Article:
Jefferson Journal of Psychiatry


Objective: To compare cortical excitability among sleep-deprived and rested controls, and depressed subjects.

Methods: 3 controls and 4 depressed patients (average HAM-D 19) wererecruited. Sleep-deprived controls were instructed to sleep <=4 hours the previous night. TMS-produced motor evoked potentials (MEPs) were measured before and after subjects engaged in sets of non-fatiguing manual exercise.

Results: Post-exercise MEP increased 71+1-19% for rested controls, 28+1-32% for sleep deprived controls, and 8+1-15% for depressed patients. This increase, "facilitation," was significantly greater in rested controls than in depressed patients (p=0.011). No significant difference in facilitation was found between sleep-deprived controls and depressed patients.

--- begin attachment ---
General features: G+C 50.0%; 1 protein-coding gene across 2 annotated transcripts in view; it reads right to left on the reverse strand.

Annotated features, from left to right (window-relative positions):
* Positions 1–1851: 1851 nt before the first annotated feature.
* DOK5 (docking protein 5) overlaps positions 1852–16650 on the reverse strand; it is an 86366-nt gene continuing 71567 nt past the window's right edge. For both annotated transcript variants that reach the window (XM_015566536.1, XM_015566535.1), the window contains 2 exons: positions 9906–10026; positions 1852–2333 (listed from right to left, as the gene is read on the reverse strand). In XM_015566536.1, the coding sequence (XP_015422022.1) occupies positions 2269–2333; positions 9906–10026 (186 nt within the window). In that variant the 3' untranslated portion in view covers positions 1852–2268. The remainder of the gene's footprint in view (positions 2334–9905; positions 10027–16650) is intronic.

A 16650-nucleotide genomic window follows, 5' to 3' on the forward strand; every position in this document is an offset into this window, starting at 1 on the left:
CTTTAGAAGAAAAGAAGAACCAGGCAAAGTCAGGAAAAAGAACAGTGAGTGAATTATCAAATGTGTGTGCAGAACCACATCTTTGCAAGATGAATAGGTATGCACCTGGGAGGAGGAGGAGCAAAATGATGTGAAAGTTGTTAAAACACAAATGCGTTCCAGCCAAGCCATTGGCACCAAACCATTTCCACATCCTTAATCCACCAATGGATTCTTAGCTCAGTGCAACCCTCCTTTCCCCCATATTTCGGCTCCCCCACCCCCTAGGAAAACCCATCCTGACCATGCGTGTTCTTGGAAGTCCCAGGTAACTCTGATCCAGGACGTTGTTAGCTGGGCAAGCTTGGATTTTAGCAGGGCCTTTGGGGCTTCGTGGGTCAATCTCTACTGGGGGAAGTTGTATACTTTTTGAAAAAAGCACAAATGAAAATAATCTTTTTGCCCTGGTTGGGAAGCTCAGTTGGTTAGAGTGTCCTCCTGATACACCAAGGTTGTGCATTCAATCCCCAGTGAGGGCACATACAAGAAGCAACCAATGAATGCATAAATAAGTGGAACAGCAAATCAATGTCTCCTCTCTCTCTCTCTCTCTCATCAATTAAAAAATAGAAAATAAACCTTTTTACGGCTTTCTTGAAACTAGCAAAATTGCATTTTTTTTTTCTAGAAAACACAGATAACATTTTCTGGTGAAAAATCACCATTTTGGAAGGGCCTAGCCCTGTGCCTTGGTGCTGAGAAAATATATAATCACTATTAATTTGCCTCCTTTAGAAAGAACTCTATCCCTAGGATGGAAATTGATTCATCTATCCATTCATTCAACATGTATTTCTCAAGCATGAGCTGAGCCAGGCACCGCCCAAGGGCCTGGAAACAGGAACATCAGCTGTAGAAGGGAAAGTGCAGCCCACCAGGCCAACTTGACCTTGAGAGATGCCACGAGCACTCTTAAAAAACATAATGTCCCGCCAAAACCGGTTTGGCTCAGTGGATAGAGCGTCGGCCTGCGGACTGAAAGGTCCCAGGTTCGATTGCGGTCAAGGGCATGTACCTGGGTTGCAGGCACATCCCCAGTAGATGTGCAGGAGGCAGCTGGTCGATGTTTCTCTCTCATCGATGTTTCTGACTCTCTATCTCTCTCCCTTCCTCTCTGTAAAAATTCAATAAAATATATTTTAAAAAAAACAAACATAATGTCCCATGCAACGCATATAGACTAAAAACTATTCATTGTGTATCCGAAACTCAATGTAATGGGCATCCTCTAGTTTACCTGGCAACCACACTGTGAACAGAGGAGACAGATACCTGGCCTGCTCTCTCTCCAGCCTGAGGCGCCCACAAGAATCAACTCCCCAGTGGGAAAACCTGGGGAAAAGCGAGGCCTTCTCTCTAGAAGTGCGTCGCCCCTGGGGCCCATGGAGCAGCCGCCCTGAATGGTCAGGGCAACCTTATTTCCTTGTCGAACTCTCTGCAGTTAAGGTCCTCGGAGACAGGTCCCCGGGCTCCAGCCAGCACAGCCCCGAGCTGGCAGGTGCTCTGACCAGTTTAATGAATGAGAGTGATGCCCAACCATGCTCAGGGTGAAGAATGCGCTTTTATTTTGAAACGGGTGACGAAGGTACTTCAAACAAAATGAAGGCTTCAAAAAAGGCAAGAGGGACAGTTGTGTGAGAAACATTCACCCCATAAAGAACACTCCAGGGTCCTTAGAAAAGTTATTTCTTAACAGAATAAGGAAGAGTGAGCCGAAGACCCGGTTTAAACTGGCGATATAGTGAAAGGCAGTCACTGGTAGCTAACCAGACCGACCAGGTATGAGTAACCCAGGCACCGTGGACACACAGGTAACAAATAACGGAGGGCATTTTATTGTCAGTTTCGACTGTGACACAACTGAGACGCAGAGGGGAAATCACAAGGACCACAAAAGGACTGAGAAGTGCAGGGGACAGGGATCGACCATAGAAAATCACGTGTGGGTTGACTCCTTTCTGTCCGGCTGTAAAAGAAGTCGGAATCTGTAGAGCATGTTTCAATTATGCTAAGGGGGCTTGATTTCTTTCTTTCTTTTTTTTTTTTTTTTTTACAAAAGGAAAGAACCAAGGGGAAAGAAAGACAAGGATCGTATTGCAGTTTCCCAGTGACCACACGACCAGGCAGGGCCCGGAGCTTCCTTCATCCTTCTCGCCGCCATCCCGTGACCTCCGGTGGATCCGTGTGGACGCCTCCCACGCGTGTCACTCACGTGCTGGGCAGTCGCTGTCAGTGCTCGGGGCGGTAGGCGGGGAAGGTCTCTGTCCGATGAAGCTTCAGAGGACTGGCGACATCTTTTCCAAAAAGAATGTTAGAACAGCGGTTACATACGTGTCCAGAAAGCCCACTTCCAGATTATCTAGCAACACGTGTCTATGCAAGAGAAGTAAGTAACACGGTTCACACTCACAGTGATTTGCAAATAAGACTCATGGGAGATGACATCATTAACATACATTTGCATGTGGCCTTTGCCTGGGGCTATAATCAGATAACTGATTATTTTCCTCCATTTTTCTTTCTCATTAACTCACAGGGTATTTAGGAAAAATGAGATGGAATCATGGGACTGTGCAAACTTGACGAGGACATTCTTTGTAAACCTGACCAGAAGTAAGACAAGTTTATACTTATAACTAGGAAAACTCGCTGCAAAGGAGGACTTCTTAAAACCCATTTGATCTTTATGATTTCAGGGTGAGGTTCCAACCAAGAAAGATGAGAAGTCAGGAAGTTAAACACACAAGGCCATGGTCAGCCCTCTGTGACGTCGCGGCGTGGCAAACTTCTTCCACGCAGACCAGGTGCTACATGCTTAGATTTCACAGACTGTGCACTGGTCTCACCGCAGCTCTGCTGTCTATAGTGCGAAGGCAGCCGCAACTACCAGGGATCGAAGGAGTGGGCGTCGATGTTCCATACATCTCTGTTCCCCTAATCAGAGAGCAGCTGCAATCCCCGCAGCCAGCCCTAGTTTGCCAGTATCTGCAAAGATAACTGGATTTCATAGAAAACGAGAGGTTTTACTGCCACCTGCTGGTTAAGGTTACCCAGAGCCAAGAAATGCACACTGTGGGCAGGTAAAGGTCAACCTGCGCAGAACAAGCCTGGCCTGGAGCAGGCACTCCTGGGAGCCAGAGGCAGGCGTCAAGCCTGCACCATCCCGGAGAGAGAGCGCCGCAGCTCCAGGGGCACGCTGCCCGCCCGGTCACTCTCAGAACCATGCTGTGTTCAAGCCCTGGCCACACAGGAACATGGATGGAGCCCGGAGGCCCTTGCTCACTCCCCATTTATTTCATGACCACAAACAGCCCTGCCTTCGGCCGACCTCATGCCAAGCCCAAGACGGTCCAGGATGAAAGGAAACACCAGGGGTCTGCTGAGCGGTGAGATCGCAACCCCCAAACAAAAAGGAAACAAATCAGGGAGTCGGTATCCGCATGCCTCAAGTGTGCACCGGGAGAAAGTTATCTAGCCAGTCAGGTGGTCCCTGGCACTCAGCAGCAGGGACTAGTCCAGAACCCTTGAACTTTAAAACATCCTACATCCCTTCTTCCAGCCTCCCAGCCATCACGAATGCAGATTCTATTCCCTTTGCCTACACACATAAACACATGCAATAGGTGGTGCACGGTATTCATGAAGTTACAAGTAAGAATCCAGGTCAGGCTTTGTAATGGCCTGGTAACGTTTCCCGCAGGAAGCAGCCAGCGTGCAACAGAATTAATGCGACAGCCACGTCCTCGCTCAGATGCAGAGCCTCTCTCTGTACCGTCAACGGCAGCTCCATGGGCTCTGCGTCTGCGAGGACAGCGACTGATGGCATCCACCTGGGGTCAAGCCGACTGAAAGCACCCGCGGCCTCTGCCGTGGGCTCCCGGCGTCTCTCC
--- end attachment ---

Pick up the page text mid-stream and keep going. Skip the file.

Conclusion: Sleep-deprivation may partially account for reduced cortical excitability in depressed patients.

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